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Is it the snow, the skis or me?

post #1 of 8
Thread Starter 

A little while back I posted about the Kendo vs the Lord cause they seemed to have a similar sidecut but one had a rocker etc.  I ended up buying the Volkl Kendo's in a 184. I'm not sure if i was super impressed though, to me they seemed a lot harder to turn.

 

I started off with my Volkl AX3's (108-70-96) now I mainly ski on my Salomon Czar's (131/111/121) rockered twin tip regular camber I think. I really wanted the Volkl Kendo's (127/88/109) I liked the design, I figured they could replace my AX3's and with 88mm underfoot they would float a little better. I'm not super educated on ski engineering though. 

 

I went up to Crystal Mountain WA, it was a really crappy day snow quality wise, they just got a foot and a half 3 days ago, but I think it rained the day before, it was icy in the morning and heated up later. I only got to ride the Kendo's for 2 hours but basically off piste it was a deep crusty crappy type snow, most of the advanced runs were hard bumps that softened up a little bit, even the groomed runs were a little bumped out.

 

I am not sure if I just had poor technique.... or if it was the conditions... or if it's the Kendo's.. but I felt that even my Salomon Czar's which are much bigger would have been easier to ski and turn. I will say, flying down flats or cat tracks the edge was great, I was impressed, but If i ever felt myself get back, I could really feel the ski run out from underneath me like it wanted to go and fast, which I like to go fast... maybe I was just lower energy that day or something, I was having a harder time staying forward/centered but they just seemed harder to turn or different than my other 2 skis.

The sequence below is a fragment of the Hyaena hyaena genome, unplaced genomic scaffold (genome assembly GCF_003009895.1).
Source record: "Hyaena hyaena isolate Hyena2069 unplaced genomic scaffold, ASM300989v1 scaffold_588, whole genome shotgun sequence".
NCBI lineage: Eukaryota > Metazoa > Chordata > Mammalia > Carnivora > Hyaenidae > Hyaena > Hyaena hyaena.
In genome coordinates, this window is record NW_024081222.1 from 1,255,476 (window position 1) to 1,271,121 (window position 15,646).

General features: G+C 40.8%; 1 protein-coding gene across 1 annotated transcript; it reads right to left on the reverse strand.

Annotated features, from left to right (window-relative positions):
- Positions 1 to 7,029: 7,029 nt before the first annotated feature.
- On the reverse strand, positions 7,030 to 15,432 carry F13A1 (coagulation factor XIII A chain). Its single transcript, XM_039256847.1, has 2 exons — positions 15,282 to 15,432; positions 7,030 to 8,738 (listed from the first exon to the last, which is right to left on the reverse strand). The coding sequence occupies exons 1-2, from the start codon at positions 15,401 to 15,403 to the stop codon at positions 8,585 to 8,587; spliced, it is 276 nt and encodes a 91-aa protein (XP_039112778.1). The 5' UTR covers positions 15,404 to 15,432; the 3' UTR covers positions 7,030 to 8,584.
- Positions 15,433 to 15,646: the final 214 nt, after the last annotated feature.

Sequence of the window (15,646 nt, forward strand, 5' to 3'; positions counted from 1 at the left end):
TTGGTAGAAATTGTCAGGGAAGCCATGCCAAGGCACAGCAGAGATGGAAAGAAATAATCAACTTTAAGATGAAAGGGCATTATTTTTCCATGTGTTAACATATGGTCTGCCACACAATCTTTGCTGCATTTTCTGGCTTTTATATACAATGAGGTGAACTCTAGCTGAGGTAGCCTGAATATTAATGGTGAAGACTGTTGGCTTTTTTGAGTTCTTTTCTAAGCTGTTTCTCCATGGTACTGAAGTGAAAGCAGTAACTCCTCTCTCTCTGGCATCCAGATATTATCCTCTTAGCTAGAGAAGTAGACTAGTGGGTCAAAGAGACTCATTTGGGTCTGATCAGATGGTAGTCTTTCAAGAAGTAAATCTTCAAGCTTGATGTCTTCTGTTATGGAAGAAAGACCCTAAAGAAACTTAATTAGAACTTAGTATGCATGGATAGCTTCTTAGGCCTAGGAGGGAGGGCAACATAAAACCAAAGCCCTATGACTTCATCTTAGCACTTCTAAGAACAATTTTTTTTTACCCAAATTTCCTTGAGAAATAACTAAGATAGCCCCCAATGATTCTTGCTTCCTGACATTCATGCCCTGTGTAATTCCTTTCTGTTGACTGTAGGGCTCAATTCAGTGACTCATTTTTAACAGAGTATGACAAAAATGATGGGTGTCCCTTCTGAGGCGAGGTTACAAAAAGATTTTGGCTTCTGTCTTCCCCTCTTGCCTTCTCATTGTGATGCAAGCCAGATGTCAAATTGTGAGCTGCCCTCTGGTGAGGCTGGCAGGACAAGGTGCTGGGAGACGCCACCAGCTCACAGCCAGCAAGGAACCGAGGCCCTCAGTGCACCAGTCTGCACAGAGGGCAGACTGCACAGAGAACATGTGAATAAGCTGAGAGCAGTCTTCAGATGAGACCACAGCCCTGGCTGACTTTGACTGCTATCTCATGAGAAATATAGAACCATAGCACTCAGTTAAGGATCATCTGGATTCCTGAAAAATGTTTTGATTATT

I got such a great deal on them, I could probably resell them and still make 150 dollars (If i did it in the next few weeks that is) But i'm not sure, do you think I will grow into them and like them? I wanted something a little thinner than my Czar's to have fun with, a little quicker edge to edge, something fast, holds a good edge, but can still take me in the trees and off piste when I want. I figured the Kendos would be what I wanted. So what do you think, is not the right ski, is it my technique or was it the snow.

 

Anybody have any thoughts?

post #2 of 8
Quote:
Originally Posted by alpine_wonder View Post

...but If i ever felt myself get back, I could really feel the ski run out from underneath me like it wanted to go and fast, which I like to go fast... maybe I was just lower energy that day or something, I was having a harder time staying forward/centered but they just seemed harder to turn or different than my other 2 skis.

 


Answered your own question. Czars are easier because they're, well, easier. More forgiving of body position wandering, and the rocker makes them easy to pivot even from the back seat. Kendos have a stiff tail, so if you get back on it, you're off to the races. If you stay forward, they'll turn nicely. Suggest you talk to an instructor, take a lesson or two on how to keep your skis under you.